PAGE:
Considering the current geopolitical tensions, it is imperative that Europe can count on a production capacity that is up to the task, both in terms of volume and advanced technology. We cannot bet on a "geographical specialisation" or global division of labour in which Europe is confined to chips above 20nm and the US and Asia provide the chips below 5nm – the real market of the future.  

It is not a question of producing everything in Europe or relocating everything here, but of anticipating the risks, analysing them, taking the appropriate measures and rebalancing supply chains. This is why our ambition is to move from 10% of world production to 20% within 10 years. As the semiconductor market will double in 10 years (from €500 billion to €1,000 billion), it will be a matter of quadrupling the current production capacity in Europe. The market of industrial digitisation and the internet of things is booming. So let there be no doubt: the demand will be there.

 

Vaccines, a perfect illustration that Europe must not stop at the research effort

 

Beyond semiconductors, the successful ramp-up of vaccine production in Europe was also latent in this dialogue with the United States, Japan and Korea: the EU leads in terms of vaccination (75% of the adult population vaccinated) but also in terms of production (300m doses/month) and exports (more than 750m doses exported to 110 countries).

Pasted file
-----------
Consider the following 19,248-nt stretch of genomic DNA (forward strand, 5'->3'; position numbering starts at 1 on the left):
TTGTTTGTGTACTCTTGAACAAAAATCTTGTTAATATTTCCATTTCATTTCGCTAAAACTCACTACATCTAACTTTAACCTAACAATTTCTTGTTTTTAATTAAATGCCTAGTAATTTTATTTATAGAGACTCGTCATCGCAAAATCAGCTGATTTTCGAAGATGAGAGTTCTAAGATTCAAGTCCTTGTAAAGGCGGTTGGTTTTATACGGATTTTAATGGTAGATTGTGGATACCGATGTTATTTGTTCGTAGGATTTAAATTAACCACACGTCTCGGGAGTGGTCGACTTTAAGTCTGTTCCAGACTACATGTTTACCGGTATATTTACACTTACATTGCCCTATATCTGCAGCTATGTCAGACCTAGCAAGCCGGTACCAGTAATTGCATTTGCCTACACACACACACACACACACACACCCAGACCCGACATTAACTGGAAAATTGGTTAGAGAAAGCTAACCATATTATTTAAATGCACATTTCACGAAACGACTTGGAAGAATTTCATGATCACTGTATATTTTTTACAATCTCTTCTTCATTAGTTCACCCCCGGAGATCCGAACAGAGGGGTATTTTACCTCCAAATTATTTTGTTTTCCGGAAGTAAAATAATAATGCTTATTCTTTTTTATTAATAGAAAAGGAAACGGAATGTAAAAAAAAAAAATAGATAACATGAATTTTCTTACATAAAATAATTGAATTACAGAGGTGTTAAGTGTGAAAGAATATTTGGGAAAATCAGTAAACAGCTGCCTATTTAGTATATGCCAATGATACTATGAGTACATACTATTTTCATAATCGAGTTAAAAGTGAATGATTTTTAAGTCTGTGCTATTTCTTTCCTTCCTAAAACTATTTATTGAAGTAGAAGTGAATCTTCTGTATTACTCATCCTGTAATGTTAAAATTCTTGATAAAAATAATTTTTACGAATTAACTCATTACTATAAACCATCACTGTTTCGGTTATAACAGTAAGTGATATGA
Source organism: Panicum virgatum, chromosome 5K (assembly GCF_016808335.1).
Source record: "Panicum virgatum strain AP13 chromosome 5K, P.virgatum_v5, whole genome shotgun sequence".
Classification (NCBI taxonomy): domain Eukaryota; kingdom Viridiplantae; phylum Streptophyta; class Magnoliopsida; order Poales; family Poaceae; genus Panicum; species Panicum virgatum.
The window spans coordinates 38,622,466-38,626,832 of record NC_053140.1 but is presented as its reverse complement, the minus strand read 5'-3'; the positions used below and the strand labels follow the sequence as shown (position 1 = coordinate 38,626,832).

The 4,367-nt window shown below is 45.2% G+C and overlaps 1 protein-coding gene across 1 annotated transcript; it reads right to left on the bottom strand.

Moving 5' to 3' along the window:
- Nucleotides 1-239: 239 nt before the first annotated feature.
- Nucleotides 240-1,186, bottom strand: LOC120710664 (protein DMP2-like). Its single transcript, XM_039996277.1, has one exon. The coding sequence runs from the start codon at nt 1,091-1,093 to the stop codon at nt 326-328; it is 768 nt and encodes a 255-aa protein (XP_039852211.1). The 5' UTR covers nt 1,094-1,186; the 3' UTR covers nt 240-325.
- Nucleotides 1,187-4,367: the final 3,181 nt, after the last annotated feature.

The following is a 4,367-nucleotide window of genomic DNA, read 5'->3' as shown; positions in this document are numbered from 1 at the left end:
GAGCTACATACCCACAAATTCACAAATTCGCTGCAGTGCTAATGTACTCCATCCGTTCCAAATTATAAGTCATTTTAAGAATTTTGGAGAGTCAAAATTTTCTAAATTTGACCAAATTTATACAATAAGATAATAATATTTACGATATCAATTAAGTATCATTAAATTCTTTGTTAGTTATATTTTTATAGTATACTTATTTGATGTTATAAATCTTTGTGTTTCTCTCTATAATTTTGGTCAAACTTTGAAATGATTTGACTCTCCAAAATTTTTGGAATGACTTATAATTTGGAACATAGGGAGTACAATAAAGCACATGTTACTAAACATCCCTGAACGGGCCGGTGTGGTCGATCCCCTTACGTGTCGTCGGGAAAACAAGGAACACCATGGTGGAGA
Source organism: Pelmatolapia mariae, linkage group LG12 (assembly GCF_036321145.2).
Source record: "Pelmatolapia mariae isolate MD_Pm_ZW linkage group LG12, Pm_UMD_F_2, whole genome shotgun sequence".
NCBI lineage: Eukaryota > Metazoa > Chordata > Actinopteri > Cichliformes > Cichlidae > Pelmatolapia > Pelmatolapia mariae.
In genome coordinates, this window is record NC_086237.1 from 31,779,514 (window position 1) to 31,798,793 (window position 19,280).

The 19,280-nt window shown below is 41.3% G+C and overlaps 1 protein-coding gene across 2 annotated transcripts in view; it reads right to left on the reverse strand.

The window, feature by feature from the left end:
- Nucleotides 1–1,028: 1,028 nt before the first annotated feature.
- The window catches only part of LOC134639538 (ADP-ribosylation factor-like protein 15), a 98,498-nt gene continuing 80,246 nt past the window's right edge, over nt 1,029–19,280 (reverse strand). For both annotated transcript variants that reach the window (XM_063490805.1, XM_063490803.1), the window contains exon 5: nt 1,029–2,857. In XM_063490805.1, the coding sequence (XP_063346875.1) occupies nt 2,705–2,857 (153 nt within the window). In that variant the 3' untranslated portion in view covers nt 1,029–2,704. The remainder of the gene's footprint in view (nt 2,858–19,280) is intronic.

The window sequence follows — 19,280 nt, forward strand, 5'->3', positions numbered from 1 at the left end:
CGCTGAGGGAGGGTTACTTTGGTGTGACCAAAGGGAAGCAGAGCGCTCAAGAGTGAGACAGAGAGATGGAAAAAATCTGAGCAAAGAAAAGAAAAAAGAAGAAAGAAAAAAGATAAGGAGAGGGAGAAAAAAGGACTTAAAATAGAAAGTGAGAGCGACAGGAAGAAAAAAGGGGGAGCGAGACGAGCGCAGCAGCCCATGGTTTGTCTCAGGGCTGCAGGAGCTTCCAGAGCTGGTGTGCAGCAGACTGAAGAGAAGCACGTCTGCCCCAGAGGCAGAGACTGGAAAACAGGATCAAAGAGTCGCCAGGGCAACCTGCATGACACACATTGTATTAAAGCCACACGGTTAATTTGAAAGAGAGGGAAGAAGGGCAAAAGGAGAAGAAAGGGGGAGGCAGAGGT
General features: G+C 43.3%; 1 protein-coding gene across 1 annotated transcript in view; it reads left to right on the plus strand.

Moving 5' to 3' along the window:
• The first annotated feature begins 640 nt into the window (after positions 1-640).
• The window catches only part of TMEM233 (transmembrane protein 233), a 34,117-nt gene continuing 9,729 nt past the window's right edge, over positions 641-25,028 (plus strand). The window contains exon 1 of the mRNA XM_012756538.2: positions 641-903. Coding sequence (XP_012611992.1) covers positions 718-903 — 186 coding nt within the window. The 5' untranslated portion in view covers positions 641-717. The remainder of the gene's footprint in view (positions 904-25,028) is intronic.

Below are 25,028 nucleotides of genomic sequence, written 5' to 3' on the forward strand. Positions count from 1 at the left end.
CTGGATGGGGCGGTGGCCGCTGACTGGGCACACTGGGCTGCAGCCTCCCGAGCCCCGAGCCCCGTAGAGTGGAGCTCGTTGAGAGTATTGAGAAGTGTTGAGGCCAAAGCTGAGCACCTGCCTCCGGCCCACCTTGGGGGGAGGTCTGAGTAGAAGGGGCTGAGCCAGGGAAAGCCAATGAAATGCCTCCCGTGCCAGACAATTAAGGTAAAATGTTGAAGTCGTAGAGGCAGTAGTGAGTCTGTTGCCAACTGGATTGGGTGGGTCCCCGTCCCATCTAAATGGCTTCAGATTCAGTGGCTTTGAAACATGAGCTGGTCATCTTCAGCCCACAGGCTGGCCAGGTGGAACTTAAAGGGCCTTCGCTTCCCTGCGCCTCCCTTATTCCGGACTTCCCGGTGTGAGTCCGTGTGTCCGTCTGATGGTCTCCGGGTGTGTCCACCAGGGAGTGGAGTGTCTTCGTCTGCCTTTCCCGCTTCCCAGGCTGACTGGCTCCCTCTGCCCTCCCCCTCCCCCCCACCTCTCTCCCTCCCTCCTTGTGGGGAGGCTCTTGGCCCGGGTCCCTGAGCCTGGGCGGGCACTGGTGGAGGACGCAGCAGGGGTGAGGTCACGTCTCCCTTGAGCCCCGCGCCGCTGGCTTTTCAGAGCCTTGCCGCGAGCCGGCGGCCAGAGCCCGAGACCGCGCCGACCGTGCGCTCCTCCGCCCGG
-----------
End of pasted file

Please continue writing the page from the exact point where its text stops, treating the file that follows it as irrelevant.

Faced with this reality, the US authorities have lifted the travel restrictions between the EU and the US, which were no longer justifiable. And with my US counterpart in charge of vaccines, we also officially launched a joint EU-US Task Force to keep our supply chains open, so that we can continue to vaccinate Europe, the US and the world.

I also had the opportunity to discuss Europe's contribution to global immunity with our Asian partners. With 250 million doses exported to Japan (1/3 of all EU exports), Europe has indeed enabled the Japanese people to be 100% vaccinated. Similarly, in the Republic of Korea, with 44 million doses exported (70% of the doses administered), it is indeed Europe that is standing by its partners. In this perspective, I have strongly advocated the need to re-establish reciprocity between Europe and these two countries in terms of travel conditions, and I hope for rapid progress.